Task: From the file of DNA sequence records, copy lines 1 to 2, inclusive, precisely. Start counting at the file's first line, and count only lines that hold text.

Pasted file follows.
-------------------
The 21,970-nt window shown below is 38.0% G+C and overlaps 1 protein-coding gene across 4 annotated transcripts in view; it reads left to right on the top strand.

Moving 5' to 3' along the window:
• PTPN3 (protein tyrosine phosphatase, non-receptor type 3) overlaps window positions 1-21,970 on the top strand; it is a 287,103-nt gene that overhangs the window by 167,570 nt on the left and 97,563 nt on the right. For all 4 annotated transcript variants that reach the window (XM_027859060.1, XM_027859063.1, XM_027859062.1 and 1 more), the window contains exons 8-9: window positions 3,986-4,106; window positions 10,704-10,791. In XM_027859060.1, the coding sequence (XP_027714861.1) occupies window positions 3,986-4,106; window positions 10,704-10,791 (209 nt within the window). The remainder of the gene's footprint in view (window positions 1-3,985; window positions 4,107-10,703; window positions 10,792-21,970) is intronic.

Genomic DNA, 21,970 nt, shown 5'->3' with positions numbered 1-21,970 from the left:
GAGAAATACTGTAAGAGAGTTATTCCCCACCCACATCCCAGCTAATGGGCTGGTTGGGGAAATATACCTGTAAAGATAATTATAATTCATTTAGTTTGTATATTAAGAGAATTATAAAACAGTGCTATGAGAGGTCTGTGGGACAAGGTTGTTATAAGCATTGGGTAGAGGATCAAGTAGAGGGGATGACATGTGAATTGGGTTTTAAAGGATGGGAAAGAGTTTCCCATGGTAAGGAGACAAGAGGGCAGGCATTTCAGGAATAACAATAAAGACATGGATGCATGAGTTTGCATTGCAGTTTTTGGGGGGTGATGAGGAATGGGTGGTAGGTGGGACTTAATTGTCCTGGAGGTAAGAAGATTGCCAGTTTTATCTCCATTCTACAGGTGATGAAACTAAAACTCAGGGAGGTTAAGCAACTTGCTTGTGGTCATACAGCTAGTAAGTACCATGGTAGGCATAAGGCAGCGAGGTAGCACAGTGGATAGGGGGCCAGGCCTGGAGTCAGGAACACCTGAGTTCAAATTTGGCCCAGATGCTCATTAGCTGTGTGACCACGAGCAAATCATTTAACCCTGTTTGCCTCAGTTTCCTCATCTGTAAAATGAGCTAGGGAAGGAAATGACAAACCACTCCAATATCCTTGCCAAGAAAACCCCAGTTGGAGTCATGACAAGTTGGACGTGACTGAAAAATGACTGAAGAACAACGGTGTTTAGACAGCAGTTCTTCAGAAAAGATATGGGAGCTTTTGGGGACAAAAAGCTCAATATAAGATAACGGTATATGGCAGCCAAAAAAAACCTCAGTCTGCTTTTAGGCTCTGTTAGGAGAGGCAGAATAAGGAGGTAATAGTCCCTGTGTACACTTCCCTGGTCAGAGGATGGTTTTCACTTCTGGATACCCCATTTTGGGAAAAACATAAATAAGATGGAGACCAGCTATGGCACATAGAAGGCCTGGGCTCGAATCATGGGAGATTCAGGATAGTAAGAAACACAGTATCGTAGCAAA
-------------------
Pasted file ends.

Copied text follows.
The 21,970-nt window shown below is 38.0% G+C and overlaps 1 protein-coding gene across 4 annotated transcripts in view; it reads left to right on the top strand.

Moving 5' to 3' along the window: